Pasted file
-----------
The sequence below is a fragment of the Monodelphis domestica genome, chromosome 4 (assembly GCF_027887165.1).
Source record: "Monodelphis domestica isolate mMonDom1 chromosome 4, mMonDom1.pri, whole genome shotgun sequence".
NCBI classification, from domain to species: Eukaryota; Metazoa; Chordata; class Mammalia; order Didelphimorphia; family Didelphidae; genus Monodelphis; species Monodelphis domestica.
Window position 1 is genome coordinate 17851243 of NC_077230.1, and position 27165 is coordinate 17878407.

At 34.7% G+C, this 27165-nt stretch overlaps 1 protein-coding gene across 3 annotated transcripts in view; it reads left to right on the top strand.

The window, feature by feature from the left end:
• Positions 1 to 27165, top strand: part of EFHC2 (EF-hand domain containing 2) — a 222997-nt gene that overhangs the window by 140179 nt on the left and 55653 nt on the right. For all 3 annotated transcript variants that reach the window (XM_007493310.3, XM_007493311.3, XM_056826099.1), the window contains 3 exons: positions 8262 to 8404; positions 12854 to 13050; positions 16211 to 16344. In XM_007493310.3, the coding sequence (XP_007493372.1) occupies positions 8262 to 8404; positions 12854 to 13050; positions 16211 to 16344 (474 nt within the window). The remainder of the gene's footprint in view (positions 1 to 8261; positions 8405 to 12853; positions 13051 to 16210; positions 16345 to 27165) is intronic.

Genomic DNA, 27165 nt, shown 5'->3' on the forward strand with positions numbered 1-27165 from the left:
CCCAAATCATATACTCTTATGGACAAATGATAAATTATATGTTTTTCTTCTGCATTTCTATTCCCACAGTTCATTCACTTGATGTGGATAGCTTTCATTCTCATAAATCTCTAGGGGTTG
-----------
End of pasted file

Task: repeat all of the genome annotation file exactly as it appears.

The sequence below is a fragment of the Monodelphis domestica genome, chromosome 4 (assembly GCF_027887165.1).
Source record: "Monodelphis domestica isolate mMonDom1 chromosome 4, mMonDom1.pri, whole genome shotgun sequence".
NCBI classification, from domain to species: Eukaryota; Metazoa; Chordata; class Mammalia; order Didelphimorphia; family Didelphidae; genus Monodelphis; species Monodelphis domestica.
Window position 1 is genome coordinate 17851243 of NC_077230.1, and position 27165 is coordinate 17878407.

At 34.7% G+C, this 27165-nt stretch overlaps 1 protein-coding gene across 3 annotated transcripts in view; it reads left to right on the top strand.

The window, feature by feature from the left end:
• Positions 1 to 27165, top strand: part of EFHC2 (EF-hand domain containing 2) — a 222997-nt gene that overhangs the window by 140179 nt on the left and 55653 nt on the right. For all 3 annotated transcript variants that reach the window (XM_007493310.3, XM_007493311.3, XM_056826099.1), the window contains 3 exons: positions 8262 to 8404; positions 12854 to 13050; positions 16211 to 16344. In XM_007493310.3, the coding sequence (XP_007493372.1) occupies positions 8262 to 8404; positions 12854 to 13050; positions 16211 to 16344 (474 nt within the window). The remainder of the gene's footprint in view (positions 1 to 8261; positions 8405 to 12853; positions 13051 to 16210; positions 16345 to 27165) is intronic.

Genomic DNA, 27165 nt, shown 5'->3' on the forward strand with positions numbered 1-27165 from the left:
CCCAAATCATATACTCTTATGGACAAATGATAAATTATATGTTTTTCTTCTGCATTTCTATTCCCACAGTTCATTCACTTGATGTGGATAGCTTTCATTCTCATAAATCTCTAGGGGTTG